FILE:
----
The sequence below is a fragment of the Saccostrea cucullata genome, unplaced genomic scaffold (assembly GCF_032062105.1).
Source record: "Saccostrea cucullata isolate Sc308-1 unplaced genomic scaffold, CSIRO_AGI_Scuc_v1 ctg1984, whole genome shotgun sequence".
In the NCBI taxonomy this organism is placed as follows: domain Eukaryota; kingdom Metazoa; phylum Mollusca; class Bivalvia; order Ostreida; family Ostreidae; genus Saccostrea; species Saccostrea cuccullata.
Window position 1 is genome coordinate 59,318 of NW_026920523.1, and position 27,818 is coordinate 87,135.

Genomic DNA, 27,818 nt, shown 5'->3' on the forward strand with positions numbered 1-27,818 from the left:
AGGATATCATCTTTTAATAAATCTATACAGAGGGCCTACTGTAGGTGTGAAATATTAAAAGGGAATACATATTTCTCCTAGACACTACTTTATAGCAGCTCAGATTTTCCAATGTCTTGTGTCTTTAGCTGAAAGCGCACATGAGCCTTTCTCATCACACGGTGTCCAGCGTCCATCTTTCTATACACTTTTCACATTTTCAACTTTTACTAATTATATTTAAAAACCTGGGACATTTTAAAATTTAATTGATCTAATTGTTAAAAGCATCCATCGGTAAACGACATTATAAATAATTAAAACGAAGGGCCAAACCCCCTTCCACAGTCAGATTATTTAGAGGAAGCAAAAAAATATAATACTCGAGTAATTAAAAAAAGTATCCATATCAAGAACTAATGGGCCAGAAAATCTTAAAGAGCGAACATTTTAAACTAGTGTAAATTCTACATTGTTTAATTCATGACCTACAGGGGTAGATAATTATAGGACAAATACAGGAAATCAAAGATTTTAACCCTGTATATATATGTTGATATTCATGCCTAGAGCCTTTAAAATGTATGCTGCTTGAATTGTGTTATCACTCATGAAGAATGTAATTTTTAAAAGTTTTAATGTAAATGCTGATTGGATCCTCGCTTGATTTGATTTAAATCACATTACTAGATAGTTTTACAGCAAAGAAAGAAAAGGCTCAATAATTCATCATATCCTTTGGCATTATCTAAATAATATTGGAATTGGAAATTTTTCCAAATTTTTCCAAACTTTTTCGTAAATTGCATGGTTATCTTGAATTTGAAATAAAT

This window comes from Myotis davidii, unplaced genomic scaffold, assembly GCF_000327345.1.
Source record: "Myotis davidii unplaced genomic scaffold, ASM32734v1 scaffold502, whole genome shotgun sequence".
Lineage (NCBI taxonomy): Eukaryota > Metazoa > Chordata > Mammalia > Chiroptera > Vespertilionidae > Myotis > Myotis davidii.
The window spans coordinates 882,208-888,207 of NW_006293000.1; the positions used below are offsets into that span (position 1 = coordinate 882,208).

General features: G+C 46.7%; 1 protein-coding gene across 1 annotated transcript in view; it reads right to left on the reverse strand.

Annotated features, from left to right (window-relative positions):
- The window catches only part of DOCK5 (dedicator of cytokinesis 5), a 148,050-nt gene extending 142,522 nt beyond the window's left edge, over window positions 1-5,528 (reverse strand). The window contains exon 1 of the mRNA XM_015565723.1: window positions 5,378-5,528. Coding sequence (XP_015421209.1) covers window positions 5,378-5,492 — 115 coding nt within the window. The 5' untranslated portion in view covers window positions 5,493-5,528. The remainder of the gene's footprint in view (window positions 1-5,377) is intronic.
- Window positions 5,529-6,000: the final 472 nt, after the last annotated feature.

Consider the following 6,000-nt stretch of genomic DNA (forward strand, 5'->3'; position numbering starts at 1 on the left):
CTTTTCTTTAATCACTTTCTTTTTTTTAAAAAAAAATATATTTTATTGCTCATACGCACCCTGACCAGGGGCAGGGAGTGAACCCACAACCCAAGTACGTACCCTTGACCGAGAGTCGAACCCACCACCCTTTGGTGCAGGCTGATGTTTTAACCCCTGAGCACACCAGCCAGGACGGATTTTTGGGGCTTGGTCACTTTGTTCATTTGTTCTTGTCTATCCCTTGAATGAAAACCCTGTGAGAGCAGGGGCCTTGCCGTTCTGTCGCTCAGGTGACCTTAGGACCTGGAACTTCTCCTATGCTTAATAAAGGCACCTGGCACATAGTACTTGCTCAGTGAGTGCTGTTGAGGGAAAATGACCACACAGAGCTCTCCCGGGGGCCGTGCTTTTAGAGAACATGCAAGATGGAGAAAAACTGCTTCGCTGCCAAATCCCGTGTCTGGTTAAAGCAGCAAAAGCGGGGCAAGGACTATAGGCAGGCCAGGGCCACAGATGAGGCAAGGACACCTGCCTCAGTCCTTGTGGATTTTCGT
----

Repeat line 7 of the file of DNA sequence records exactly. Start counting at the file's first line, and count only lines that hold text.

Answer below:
This window comes from Myotis davidii, unplaced genomic scaffold, assembly GCF_000327345.1.